As delightful as the dinner and ceremony were, the icing on the cake was the massive attendance by so many who came to honor Deb. I’m not going to try to list them all as there were so many that I know I would leave some out. There were dozens of old-timers and good friends that we hadn’t seen in many years, as well as owners, trainers, jockeys, and track officials who were and are a part of the rich and glorious fabric of Arabian racing in Delaware Park. It was an unexpected family reunion and our joy was shared by everyone in the room.
I can’t finish without starting at the beginning of the weekend, which was the Grade 1 Buzz Brauninger Arabian Distaff. Uptown Sandy Girl, who had not raced since winning the Darley Distaff in March, showed her heart and held off Dance With Me BW in a fierce run down the stretch. Many don’t know that after her Darley Stakes victory only 5 months ago, Sandy Girl with stricken with a severe case of pneumonia and came close to death. You could see as she approached the finish the line that the mare had nothing left and was running on sheer will alone. Much credit goes to her owners, John and Krista Henningsgard, who nursed her back to health, and to the matriarch of Arabian race trainers, Lynn Ashby, who was instrumental in achieving this victory.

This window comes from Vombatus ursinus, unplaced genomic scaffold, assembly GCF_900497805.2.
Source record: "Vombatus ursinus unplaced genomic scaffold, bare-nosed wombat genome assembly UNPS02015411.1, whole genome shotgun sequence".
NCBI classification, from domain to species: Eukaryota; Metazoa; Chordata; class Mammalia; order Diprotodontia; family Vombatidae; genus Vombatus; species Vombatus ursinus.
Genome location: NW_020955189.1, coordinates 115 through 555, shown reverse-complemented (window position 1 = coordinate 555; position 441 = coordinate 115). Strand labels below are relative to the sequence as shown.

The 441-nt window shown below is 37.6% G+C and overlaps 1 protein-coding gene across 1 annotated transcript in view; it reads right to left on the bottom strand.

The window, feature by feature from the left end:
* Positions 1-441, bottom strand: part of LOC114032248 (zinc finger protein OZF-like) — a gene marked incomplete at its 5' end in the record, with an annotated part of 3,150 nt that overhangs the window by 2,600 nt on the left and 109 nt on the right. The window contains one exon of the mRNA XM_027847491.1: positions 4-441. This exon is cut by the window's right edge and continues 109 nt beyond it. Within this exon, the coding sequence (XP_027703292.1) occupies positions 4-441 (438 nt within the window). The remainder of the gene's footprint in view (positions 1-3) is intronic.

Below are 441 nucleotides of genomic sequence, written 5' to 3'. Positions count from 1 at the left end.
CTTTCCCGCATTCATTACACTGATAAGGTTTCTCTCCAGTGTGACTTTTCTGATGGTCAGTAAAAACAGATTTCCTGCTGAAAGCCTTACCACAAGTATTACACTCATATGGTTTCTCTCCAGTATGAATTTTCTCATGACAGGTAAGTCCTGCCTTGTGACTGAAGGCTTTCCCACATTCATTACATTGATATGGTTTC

As a bonus, and in keeping with a long-standing tradition of racing at Delaware Park, Pam Weidel ran into the Winner’s Circle for the photo. For those that don’t know, Pam has the record for most win photos at Delaware Park (generally with other owner’s horses). There’s a photo out there somewhere of her jumping off the railing to get into one. For the record, Vicki and I sneaked in there too.
So that’s the story from finish to start. We’re on our flight back to Arkansas and can’t help but reminisce about that flight I took from California to Arkansas so many years ago when I wrote my first column. In between, there have been a hundred horses and hundreds of friends. There were thrilling victories interspersed with many heartbreaks.
So here I am retiring for the fourth time. Unless of course, we get a Darley nomination… sorry, I mean if Tom, Joyce and Quick and Rich get one! It will be great to see old friends, make some new ones, and perhaps be inspired to write my fifth last column that may or may not be ever read.